I have been patiently awaiting Jason Aaron and R.M. Guéra’s The Goddamned follow up since 2016. That day has finally come, as Image Comics releases The Goddamned: The Virgin Brides #1. This is a series set in in Biblical times based on Bible stories, but with a much darker underbelly (or right on brand, depending on your interpretation of the Bible). Aaron and Guéra show us a world that is ruthless, barbaric, and slightly fantastical. I recommend checking out my interview with Jason Aaron about the first miniseries to gather what he’s after.
Before reading this book, I recommend piecing together what tale it’s working from in the Bible in Genesis 6:4. “…the sons of God came in unto the daughters of men. And they bore children to them…” It’s the time before Noah’s arc and the great flood and a community of people are attempting to make a new Eden. They are “rearing their flock of orphaned girls to embrace their future as blessed Brides of the Sons of God.” Knowing only this, I dropped myself into this book and was immersed in another world where empathy was lost and tradition was holy sacrosanct. It’s a real trip.
The book is absorbing, making you forget the outside world for a few minutes as you try to piece together what is going in new Eden. It opens on a virgin girl literally hours after finding her womanhood, about to be wed. She is excited, although everyone around her treats this expected day as if it’s a job to get over with. As she walks amongst warrior women to meet her husband, dread sets in. It’s an element of this issue that happens a few times. You begin to gather what Aaron is up to, and hope whatever the character faces is something they can come back from. Often, however, they do not.
This issue is filled with nightmares, twisted ideas, and a sense that culture and society were incredibly evil and dark at one time. There are visuals and ideas here that are fiction, of course, but the general feel of this older time without law and general empathy for one another is believable.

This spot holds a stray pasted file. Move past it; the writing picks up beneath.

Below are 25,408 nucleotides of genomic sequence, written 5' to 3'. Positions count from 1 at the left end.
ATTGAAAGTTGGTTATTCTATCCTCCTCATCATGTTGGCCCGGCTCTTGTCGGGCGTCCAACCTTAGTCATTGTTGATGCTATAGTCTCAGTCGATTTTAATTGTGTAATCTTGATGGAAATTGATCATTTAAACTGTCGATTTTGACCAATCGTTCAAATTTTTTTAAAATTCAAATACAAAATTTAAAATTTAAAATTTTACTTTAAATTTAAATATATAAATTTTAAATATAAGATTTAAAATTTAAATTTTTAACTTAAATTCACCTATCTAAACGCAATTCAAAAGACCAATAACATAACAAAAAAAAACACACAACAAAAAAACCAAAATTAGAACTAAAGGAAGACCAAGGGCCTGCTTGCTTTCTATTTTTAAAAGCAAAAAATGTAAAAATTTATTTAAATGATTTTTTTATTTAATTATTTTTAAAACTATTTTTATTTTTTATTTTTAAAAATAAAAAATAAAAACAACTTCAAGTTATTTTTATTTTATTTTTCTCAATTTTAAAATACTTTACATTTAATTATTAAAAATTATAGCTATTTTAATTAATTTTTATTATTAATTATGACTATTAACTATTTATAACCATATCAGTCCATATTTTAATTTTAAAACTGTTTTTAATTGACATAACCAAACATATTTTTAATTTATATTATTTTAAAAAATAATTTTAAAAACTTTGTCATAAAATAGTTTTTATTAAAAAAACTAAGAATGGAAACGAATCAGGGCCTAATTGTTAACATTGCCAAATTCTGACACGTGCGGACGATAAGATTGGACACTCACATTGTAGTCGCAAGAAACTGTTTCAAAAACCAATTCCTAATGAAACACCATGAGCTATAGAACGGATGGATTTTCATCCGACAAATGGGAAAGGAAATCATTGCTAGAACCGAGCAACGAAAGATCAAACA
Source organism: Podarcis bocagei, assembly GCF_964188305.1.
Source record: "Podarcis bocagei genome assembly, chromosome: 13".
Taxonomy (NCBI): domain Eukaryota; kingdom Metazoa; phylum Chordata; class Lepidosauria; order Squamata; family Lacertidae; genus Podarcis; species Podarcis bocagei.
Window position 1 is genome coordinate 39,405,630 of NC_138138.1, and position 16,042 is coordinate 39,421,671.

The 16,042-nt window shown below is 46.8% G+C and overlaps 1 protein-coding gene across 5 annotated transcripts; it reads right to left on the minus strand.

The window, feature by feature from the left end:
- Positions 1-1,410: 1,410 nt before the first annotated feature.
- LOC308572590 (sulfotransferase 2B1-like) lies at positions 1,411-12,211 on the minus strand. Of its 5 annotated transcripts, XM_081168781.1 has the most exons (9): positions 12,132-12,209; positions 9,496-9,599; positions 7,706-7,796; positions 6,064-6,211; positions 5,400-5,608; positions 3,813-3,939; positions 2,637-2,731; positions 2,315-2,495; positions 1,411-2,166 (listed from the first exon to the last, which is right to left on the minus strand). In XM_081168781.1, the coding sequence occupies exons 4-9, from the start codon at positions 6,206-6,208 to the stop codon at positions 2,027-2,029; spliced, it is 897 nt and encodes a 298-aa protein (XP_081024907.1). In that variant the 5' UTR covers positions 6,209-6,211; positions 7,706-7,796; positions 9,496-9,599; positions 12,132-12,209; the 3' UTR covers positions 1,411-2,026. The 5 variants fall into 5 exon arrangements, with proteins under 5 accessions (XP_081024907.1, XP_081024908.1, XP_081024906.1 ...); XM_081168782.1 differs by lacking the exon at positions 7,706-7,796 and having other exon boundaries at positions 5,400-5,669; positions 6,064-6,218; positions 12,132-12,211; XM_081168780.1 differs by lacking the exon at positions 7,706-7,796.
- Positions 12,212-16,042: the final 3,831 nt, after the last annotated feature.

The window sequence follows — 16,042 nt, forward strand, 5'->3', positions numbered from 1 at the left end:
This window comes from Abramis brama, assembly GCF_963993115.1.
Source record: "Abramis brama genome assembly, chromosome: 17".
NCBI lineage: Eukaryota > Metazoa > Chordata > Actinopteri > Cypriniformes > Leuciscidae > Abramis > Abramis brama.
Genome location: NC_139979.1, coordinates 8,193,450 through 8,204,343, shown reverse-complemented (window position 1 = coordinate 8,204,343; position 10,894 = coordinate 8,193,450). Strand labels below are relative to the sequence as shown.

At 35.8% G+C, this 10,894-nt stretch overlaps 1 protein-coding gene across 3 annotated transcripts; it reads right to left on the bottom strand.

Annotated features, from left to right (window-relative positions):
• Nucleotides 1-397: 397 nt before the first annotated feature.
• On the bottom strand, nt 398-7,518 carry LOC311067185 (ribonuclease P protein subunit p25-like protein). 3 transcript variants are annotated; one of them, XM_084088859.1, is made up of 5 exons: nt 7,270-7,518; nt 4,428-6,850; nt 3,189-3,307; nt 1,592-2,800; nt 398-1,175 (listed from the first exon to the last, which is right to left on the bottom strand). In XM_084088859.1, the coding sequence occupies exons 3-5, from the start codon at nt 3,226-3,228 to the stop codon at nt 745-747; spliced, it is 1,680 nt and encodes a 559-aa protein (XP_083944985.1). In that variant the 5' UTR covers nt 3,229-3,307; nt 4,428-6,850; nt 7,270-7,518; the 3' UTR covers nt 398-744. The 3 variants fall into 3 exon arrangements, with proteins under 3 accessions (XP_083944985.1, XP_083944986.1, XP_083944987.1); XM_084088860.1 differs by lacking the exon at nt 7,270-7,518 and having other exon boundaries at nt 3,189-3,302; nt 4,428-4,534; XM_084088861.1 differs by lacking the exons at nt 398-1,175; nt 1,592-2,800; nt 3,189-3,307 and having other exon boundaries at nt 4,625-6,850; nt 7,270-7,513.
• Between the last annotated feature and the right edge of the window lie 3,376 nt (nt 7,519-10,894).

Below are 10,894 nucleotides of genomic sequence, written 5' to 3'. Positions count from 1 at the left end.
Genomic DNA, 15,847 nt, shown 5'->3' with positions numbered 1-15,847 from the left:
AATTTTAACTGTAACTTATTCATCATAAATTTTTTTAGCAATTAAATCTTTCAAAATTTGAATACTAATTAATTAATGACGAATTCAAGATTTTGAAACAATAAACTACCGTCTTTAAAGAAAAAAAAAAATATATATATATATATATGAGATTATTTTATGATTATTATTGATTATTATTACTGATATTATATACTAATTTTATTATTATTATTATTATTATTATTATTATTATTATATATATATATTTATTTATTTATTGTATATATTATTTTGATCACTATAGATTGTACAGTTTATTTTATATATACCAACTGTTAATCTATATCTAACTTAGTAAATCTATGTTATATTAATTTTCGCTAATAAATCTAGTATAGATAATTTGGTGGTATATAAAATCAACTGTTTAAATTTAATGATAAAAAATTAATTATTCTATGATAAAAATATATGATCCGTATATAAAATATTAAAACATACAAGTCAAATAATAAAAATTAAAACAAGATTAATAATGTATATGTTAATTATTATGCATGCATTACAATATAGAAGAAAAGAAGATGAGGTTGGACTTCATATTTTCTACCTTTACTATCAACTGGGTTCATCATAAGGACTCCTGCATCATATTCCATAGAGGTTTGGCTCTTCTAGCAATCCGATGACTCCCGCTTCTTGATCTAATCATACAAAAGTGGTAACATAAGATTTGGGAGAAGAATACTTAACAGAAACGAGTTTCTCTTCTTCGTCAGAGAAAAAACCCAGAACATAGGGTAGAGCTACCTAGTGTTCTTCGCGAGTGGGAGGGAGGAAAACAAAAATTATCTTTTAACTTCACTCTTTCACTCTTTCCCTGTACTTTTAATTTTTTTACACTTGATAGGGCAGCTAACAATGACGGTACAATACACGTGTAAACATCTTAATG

Guéra’s art helps solidify that. His rendering of these characters and the environment is incredible. His lines are certain and it’s clear from every panel and the incredible detail he puts into them this is a master at work. The style and layout design are also quite European bringing the attention of detail to things most artists gloss over or don’t have time to render at all. The use of color by Giulia Brusco is quite good too, especially in the nightmare scene, with some strong uses of blood that convey the symbolic nature of womanhood. The art is a big reason why this book is hard to put down. Even with horrors on the page, you won’t want to tear your eyes away from them. Letters by Jared K. Fletcher have a handwritten look that is slightly like scripture in nature, suiting the Biblical nature of the tale.
An absorbing, enlightening, and darkly written tale about a brutal world where pleasantries and justice do not exist. The Goddamned is a series that continues to be highly interesting though so dark I suspect most should pick the right time to read it. If you’re open to exploring something entirely new, dark, and thoroughly rich, I recommend this wholeheartedly.
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